Many people in the business world like going to conferences. They are often subsidised by their employers to go, stay in a nice hotel, listen to some ideas, schmooze and go home recharged – either by the ideas, the schmoozing, the hotel or a little of all of the above. Teachers, too, like conferences, though they are often less swish than the business ones – and often pay their own airfare and accommodation.
These conferences have a various array of themes, concepts and types of presentation tools being used. Powerpoints were the rage until recently, replaced in part by videos and the swooshing of Prezi. While business conferences are usually closed door affairs, however, teacher conferences are marked these days by the lines of teachers tweeting what is being said so that their PLN – Professional Learning Network – can read what is being said. These teachers are more than aware that there are many teachers who cannot make conferences, due mainly to cost and family commitments. They tweet so those colleagues and friends can keep up to date. It is not, as many other teachers used to say at such conferences, a “rude thing to do”. It’s the opposite.
I say this because there is another strain of conference concept emerging – the TED talks. Teachers are aware of TED, largely because there’s not a term goes by where teachers see a TED talk being transmitted during an inservice day. This is not a bad thing – TED talks are often excellent, informative and can be inspiring.
What is intriguing, however, is how regional TED talks are organised and run. In 2012, the first TED talk in Sydney (at least, the first of which I was aware), was held at Carriageworks, in Redfern – a relatively low key venue for the ideas being spread. It was a free event, but one had to “apply” for entry with an interesting biography. Each potential audience member had to prove just how interesting they were to be provided entry to the event. The deciding panel therefore became some kind of doormen outside the hottest thought club in town. I wasn’t cool enough – I thought back and realised I should have just made something up. Something like this:
I am a cutting edge thought leader and shaper living in one of the most culturally intriguing parts of Australia’s most cosmopolitan city. I believe ideas are the key to unlocking the potential all of us have in continuing the cultural conversation and defining the paradigms of our age.
On the day, I put the question out as to whether those of us too uncool for entry could at least read the ideas from the comfort of our lounge rooms. I was told that the TED organisers were not allowing tweeting from inside the room from audience members. This astonished me, considering that the whole philosophy of TED is “Ideas Worth Spreading”. Ideas worth spreading, but not as individual people. It seems from this policy that the way they practice their “Ideas Worth Spreading” idea is through their website. And to the cool people in the room.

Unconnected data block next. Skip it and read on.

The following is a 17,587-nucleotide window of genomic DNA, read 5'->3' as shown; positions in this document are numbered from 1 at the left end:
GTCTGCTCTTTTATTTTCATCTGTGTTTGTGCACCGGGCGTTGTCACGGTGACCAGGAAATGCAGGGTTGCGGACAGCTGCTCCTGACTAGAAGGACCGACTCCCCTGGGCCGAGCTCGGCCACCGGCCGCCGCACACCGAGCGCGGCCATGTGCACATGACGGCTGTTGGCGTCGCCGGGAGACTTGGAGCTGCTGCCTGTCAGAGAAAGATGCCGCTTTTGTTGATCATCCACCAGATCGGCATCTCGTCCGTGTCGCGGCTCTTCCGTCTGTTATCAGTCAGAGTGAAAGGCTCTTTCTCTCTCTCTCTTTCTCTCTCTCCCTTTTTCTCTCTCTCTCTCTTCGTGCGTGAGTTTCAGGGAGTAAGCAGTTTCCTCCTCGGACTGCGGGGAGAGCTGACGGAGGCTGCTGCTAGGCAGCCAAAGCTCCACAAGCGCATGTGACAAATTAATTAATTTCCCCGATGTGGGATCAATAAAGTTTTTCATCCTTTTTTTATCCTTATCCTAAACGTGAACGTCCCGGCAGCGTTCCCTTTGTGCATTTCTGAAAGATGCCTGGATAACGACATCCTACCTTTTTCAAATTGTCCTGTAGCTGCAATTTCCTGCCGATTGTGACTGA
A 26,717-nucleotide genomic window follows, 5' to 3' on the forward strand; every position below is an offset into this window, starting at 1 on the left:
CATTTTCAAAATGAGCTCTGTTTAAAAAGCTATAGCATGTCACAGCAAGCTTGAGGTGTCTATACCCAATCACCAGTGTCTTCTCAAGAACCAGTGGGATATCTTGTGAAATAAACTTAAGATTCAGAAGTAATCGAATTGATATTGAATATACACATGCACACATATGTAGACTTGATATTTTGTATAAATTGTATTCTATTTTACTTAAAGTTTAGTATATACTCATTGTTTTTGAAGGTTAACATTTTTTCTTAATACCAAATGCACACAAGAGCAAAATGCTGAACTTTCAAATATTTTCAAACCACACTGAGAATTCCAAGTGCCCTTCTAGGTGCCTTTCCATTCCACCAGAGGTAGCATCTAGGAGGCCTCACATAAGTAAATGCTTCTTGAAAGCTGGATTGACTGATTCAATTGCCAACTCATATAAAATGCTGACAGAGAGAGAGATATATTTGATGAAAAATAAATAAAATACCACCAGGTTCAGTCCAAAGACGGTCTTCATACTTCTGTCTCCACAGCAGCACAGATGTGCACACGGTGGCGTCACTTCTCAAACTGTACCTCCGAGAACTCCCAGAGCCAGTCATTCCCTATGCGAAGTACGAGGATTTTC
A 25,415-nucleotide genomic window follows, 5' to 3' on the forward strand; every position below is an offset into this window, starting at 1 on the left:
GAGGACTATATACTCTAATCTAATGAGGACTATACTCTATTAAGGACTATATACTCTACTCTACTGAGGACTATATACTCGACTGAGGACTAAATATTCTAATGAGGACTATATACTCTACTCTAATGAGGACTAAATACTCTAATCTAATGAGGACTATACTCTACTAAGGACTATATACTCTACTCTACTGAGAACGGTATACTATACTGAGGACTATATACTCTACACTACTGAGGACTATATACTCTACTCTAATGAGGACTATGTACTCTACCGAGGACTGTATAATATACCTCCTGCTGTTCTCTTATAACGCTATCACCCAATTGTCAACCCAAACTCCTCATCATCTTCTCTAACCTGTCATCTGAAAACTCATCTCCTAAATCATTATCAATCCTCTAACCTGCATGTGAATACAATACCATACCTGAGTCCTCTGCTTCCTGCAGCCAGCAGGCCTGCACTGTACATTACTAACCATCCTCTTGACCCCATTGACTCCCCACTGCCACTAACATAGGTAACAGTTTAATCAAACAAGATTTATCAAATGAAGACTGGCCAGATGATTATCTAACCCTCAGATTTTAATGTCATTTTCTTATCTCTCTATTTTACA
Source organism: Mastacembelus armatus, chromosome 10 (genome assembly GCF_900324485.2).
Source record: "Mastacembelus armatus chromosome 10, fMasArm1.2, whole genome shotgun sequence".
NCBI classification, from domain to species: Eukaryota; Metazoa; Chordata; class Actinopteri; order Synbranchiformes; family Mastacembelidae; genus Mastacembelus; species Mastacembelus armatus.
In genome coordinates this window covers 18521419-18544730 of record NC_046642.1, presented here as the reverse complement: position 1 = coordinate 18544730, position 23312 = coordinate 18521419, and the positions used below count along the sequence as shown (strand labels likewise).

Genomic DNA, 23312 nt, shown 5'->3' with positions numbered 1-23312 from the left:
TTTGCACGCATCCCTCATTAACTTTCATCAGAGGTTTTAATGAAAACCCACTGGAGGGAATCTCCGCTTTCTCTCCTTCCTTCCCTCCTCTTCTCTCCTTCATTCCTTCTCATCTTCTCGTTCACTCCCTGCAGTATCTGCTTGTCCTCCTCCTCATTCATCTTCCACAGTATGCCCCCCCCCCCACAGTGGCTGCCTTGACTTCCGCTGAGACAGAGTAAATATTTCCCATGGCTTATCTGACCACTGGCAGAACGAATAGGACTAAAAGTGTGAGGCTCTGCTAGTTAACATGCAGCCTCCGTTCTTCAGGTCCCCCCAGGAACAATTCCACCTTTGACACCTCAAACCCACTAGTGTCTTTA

Flash forward to 2013 and TED in Sydney has graduated to the Sydney Opera House – a much more expensive venue to hire. There was also, this time around, a ticket cost – $120 – for those who got in. I don’t know if they still had the Thought Club Doormen this time around. You would have thought so, however – TED seemed to be the hottest ticket in town for people interested in Thoughts. If you’re on the outside, you can watch the live stream at home or the videos afterwards. But not reading tweets.
The cult of TED has been interesting to follow – and I think summarised pretty well in this Twitter conversation between the President of the NSW Independent Education Union, Dick Shearman, radio and newspaper veteran Mike Carlton and I:
The adherents of TED do sound a bit like evangelical Christians after emerging from a particularly inspiring church service – high on the propagation of simple, effectively communicated ideas. You also don’t hear many dissenting voices TED being broadcast – restricting the tweets would certainly do that. It is also a bit Hillsong in that they do like to have the flashy, highly attractive venue and control over the material presented.
This is not to say TED is a bad thing, or that all of the presenters and their ideas aren’t excellent – I was pleased, for example, that Lisa Murray, the City of Sydney Historian, was appreciated for her work during yesterday’s event. Her work, and that of other presenters, needs celebration and profile. I do wonder, however, whether people who saw her talk would have gone to the other talks that she would deliver around the City as a part of her role, or just went because it was TED – and therefore cool.
I would be interested, too, whether the organisers of TED would ever contemplate a TEDxPenrith, where ideas could be propagated by a range of people to an audience keen to engage with ideas. This is because there are people who live in the region interested in ideas about society, the planet, education, history and the rest. The cynic in me guesses that it will never happen – TED seem to want the big flashy settings for the videos to get the clicks from their audience. You would wonder too if they would attract some of the Thought Leaders of our Age to make the trip out west.